Playing with form factor

When producing our works, a lot of games designers limit their ideas of how a game can be presented.  Most games fall somewhere on the normal book size scales. Sure there are differences, and you get the occasional, slightly funky-sized books, like In a Wicked Age or Annalise.

Form factor can be so much more than that. The original edition of Ribbon Drive was one of the most expensive experiments in terms of how much copies of the game ended up costing, but that DVD case with its CD and Booklet in it, really made the whole game an experience.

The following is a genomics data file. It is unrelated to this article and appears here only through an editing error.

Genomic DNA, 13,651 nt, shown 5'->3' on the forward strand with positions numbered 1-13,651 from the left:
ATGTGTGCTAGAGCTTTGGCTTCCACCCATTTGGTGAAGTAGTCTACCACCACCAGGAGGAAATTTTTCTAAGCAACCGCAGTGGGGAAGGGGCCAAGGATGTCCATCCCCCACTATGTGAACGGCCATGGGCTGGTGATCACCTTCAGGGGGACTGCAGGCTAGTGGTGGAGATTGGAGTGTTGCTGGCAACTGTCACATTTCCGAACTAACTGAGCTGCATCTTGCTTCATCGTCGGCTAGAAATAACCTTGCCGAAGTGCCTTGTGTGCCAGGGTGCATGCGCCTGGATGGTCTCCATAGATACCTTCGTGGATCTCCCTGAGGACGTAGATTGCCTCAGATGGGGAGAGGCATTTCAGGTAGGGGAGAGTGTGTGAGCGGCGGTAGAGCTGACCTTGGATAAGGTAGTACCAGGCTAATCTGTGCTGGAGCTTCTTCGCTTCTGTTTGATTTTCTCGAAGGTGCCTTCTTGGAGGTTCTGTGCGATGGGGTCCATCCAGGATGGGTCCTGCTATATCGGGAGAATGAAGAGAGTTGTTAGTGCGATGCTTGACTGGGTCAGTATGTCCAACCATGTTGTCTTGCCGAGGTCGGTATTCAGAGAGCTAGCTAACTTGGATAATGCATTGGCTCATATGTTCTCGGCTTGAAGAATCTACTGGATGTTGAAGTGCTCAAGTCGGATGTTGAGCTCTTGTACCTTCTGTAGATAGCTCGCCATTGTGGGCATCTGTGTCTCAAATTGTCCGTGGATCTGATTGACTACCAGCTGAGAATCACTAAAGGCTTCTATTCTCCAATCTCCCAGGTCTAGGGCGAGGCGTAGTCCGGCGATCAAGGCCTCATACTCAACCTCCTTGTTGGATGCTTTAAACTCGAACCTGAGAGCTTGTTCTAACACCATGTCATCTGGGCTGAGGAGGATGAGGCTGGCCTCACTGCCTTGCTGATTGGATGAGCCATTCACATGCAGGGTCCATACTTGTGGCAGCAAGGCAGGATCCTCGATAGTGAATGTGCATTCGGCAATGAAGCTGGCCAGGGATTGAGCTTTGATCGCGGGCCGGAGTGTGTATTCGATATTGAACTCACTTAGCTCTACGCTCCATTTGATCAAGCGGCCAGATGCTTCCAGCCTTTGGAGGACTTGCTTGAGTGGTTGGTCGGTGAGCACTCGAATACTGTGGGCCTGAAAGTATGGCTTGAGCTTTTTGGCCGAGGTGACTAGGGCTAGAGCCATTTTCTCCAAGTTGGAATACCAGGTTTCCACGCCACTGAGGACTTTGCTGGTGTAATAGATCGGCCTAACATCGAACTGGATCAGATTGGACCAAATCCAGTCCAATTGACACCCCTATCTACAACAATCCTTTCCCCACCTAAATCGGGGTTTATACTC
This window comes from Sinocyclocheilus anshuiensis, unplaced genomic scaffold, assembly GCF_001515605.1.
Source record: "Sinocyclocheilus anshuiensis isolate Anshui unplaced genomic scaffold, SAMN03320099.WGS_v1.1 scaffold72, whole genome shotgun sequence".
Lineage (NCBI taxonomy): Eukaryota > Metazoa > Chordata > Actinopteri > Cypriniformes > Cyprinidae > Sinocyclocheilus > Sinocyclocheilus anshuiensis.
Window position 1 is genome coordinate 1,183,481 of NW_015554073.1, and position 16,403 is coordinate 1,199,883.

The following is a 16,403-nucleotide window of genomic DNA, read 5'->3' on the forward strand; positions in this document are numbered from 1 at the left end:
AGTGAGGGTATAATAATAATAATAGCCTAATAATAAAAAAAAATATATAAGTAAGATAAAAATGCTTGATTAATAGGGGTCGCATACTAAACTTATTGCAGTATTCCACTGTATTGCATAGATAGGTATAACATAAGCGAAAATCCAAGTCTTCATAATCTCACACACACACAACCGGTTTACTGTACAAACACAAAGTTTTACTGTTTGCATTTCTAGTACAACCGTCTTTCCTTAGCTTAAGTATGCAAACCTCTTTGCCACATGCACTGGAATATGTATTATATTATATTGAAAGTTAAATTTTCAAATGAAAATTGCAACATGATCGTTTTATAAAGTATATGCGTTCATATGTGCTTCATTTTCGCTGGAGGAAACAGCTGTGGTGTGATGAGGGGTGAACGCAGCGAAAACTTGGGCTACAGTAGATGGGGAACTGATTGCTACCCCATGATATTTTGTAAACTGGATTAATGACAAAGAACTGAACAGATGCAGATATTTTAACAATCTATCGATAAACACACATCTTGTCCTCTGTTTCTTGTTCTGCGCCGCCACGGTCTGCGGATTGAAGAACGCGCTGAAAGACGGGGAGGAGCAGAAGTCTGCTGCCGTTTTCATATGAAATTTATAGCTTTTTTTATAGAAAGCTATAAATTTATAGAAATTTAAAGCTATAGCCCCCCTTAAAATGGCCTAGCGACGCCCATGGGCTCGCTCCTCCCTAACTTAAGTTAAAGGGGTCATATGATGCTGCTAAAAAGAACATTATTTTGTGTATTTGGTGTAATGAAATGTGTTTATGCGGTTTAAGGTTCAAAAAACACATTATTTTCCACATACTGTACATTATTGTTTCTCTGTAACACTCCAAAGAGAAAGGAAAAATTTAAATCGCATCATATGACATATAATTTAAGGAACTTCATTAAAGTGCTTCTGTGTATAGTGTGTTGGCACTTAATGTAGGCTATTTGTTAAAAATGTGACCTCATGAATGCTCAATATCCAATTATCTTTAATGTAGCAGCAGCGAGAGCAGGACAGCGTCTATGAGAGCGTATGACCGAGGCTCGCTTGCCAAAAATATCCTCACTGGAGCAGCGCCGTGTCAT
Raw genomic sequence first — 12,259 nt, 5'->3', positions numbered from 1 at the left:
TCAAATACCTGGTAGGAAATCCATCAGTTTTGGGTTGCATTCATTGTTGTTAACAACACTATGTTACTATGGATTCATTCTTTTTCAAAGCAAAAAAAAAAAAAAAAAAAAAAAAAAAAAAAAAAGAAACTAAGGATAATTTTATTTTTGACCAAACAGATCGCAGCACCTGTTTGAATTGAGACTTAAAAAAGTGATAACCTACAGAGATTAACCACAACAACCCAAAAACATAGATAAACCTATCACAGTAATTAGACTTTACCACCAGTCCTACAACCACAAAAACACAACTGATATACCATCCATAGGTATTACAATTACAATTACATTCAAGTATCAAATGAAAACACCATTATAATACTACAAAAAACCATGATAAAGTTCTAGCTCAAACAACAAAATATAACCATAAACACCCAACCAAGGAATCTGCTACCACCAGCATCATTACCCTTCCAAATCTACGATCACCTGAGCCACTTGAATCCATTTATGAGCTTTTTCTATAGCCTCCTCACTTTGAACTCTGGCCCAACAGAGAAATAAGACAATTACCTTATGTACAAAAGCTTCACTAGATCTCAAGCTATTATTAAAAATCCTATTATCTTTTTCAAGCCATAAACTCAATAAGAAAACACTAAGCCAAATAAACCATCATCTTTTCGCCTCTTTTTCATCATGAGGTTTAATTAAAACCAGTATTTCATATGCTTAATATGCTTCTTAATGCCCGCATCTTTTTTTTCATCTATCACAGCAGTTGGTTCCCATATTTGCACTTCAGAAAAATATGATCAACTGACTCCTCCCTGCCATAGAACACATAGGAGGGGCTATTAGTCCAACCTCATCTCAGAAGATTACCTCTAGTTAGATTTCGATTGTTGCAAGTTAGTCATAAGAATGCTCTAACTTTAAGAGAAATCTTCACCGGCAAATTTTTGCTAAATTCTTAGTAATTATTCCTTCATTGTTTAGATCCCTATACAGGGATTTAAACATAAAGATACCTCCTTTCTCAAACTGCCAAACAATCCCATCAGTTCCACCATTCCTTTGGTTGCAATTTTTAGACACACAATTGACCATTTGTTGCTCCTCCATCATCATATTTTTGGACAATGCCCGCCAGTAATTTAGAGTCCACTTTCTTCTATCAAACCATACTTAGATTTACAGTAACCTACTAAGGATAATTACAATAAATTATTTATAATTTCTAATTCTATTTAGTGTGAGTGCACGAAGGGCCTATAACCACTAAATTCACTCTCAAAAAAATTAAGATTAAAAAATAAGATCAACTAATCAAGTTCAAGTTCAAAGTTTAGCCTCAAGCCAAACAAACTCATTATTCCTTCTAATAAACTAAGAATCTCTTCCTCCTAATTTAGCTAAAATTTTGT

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Ashley Griffiths (Games Designer plus a bit of Layout)

Who am I : Ashley Griffiths, I go by the handle NimbyDagda most places on the internet including on the UKRP forums.

How I get money to pay the bills : Dev-Op (which is kind of like a computer programmer and systems administrator all smashed into one).

How I lose the money again : I design and publish roleplaying games, ones that tend to be especially far towards the crazy hippie end of the market.

Stuff I’ve made : My first game was published a year ago and is called What You Wish For its a structured free-form game about people taking stock of their lives and striving to make them better. I am also responsible for one of the more controversial games to come out of the UK indie scene which is my game poem about a grief support group for people how have lost young children called Though Our Arms Are Empty.

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